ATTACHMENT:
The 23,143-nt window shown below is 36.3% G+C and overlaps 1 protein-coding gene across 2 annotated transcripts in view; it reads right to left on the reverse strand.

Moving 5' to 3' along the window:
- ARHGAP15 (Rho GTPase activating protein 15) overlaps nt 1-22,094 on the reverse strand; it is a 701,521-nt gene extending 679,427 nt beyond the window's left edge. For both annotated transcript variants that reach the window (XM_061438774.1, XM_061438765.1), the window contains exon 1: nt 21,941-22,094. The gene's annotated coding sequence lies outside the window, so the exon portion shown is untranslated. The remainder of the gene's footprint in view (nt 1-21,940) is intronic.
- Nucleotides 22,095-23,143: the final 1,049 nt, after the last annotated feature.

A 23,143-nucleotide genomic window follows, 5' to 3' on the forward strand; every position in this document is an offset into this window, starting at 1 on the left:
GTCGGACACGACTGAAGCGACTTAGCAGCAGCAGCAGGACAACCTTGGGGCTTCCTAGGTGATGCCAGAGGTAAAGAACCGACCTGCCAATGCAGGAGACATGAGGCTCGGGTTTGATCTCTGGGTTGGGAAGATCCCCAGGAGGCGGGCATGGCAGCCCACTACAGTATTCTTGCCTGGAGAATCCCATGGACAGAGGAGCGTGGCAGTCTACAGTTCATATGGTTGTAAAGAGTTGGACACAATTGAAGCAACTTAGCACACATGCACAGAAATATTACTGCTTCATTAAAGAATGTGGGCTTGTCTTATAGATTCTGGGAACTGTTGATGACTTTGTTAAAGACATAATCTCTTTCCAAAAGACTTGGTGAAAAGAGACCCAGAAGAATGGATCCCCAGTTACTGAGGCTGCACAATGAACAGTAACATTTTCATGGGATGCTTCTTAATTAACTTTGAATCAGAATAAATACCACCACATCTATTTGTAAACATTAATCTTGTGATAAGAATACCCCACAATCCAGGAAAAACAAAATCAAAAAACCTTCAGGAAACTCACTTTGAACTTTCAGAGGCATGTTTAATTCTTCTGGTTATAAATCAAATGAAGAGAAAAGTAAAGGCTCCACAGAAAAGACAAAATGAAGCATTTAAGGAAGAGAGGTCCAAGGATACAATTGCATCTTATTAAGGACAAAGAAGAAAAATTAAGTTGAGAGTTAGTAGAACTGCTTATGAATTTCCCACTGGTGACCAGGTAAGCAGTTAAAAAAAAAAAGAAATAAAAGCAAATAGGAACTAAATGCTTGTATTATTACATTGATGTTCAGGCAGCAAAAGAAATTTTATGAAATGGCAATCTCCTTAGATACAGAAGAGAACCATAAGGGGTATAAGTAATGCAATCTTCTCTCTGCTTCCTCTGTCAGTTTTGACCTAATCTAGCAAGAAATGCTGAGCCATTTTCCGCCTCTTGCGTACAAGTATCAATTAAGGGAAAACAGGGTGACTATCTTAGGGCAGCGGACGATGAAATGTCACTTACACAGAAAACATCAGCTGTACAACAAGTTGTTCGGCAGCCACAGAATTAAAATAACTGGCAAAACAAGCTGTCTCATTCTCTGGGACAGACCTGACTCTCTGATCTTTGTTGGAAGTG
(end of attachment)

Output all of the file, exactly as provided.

The 23,143-nt window shown below is 36.3% G+C and overlaps 1 protein-coding gene across 2 annotated transcripts in view; it reads right to left on the reverse strand.

Moving 5' to 3' along the window:
- ARHGAP15 (Rho GTPase activating protein 15) overlaps nt 1-22,094 on the reverse strand; it is a 701,521-nt gene extending 679,427 nt beyond the window's left edge. For both annotated transcript variants that reach the window (XM_061438774.1, XM_061438765.1), the window contains exon 1: nt 21,941-22,094. The gene's annotated coding sequence lies outside the window, so the exon portion shown is untranslated. The remainder of the gene's footprint in view (nt 1-21,940) is intronic.
- Nucleotides 22,095-23,143: the final 1,049 nt, after the last annotated feature.

A 23,143-nucleotide genomic window follows, 5' to 3' on the forward strand; every position in this document is an offset into this window, starting at 1 on the left:
GTCGGACACGACTGAAGCGACTTAGCAGCAGCAGCAGGACAACCTTGGGGCTTCCTAGGTGATGCCAGAGGTAAAGAACCGACCTGCCAATGCAGGAGACATGAGGCTCGGGTTTGATCTCTGGGTTGGGAAGATCCCCAGGAGGCGGGCATGGCAGCCCACTACAGTATTCTTGCCTGGAGAATCCCATGGACAGAGGAGCGTGGCAGTCTACAGTTCATATGGTTGTAAAGAGTTGGACACAATTGAAGCAACTTAGCACACATGCACAGAAATATTACTGCTTCATTAAAGAATGTGGGCTTGTCTTATAGATTCTGGGAACTGTTGATGACTTTGTTAAAGACATAATCTCTTTCCAAAAGACTTGGTGAAAAGAGACCCAGAAGAATGGATCCCCAGTTACTGAGGCTGCACAATGAACAGTAACATTTTCATGGGATGCTTCTTAATTAACTTTGAATCAGAATAAATACCACCACATCTATTTGTAAACATTAATCTTGTGATAAGAATACCCCACAATCCAGGAAAAACAAAATCAAAAAACCTTCAGGAAACTCACTTTGAACTTTCAGAGGCATGTTTAATTCTTCTGGTTATAAATCAAATGAAGAGAAAAGTAAAGGCTCCACAGAAAAGACAAAATGAAGCATTTAAGGAAGAGAGGTCCAAGGATACAATTGCATCTTATTAAGGACAAAGAAGAAAAATTAAGTTGAGAGTTAGTAGAACTGCTTATGAATTTCCCACTGGTGACCAGGTAAGCAGTTAAAAAAAAAAAGAAATAAAAGCAAATAGGAACTAAATGCTTGTATTATTACATTGATGTTCAGGCAGCAAAAGAAATTTTATGAAATGGCAATCTCCTTAGATACAGAAGAGAACCATAAGGGGTATAAGTAATGCAATCTTCTCTCTGCTTCCTCTGTCAGTTTTGACCTAATCTAGCAAGAAATGCTGAGCCATTTTCCGCCTCTTGCGTACAAGTATCAATTAAGGGAAAACAGGGTGACTATCTTAGGGCAGCGGACGATGAAATGTCACTTACACAGAAAACATCAGCTGTACAACAAGTTGTTCGGCAGCCACAGAATTAAAATAACTGGCAAAACAAGCTGTCTCATTCTCTGGGACAGACCTGACTCTCTGATCTTTGTTGGAAGTG